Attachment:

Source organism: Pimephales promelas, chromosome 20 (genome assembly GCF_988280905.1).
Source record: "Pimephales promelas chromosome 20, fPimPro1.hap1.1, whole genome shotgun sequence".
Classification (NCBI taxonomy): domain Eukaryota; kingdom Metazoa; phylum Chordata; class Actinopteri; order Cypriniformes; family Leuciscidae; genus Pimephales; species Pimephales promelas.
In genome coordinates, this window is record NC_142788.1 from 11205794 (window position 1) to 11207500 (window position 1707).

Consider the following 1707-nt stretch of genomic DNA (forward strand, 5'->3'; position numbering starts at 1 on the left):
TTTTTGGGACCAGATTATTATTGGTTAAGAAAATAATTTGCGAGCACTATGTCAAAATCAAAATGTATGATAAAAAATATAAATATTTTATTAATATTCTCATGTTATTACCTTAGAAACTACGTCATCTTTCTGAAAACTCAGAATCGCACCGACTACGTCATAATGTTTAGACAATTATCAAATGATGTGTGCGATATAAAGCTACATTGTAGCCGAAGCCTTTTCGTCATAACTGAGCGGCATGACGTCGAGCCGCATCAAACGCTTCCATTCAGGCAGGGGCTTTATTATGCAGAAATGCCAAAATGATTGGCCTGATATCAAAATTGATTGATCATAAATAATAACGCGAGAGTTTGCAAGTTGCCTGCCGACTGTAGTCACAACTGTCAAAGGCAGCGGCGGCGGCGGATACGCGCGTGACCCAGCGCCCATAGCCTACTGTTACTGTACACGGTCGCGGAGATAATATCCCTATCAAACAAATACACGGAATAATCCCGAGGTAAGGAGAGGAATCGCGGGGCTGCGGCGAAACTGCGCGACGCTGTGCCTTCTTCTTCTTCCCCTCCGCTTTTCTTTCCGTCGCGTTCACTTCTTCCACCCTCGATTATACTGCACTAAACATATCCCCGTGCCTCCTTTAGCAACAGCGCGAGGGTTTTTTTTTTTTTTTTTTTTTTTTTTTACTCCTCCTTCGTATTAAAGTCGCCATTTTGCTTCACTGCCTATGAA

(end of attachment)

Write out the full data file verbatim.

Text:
Source organism: Pimephales promelas, chromosome 20 (genome assembly GCF_988280905.1).
Source record: "Pimephales promelas chromosome 20, fPimPro1.hap1.1, whole genome shotgun sequence".
Classification (NCBI taxonomy): domain Eukaryota; kingdom Metazoa; phylum Chordata; class Actinopteri; order Cypriniformes; family Leuciscidae; genus Pimephales; species Pimephales promelas.
In genome coordinates, this window is record NC_142788.1 from 11205794 (window position 1) to 11207500 (window position 1707).

Consider the following 1707-nt stretch of genomic DNA (forward strand, 5'->3'; position numbering starts at 1 on the left):
TTTTTGGGACCAGATTATTATTGGTTAAGAAAATAATTTGCGAGCACTATGTCAAAATCAAAATGTATGATAAAAAATATAAATATTTTATTAATATTCTCATGTTATTACCTTAGAAACTACGTCATCTTTCTGAAAACTCAGAATCGCACCGACTACGTCATAATGTTTAGACAATTATCAAATGATGTGTGCGATATAAAGCTACATTGTAGCCGAAGCCTTTTCGTCATAACTGAGCGGCATGACGTCGAGCCGCATCAAACGCTTCCATTCAGGCAGGGGCTTTATTATGCAGAAATGCCAAAATGATTGGCCTGATATCAAAATTGATTGATCATAAATAATAACGCGAGAGTTTGCAAGTTGCCTGCCGACTGTAGTCACAACTGTCAAAGGCAGCGGCGGCGGCGGATACGCGCGTGACCCAGCGCCCATAGCCTACTGTTACTGTACACGGTCGCGGAGATAATATCCCTATCAAACAAATACACGGAATAATCCCGAGGTAAGGAGAGGAATCGCGGGGCTGCGGCGAAACTGCGCGACGCTGTGCCTTCTTCTTCTTCCCCTCCGCTTTTCTTTCCGTCGCGTTCACTTCTTCCACCCTCGATTATACTGCACTAAACATATCCCCGTGCCTCCTTTAGCAACAGCGCGAGGGTTTTTTTTTTTTTTTTTTTTTTTTTTTACTCCTCCTTCGTATTAAAGTCGCCATTTTGCTTCACTGCCTATGAA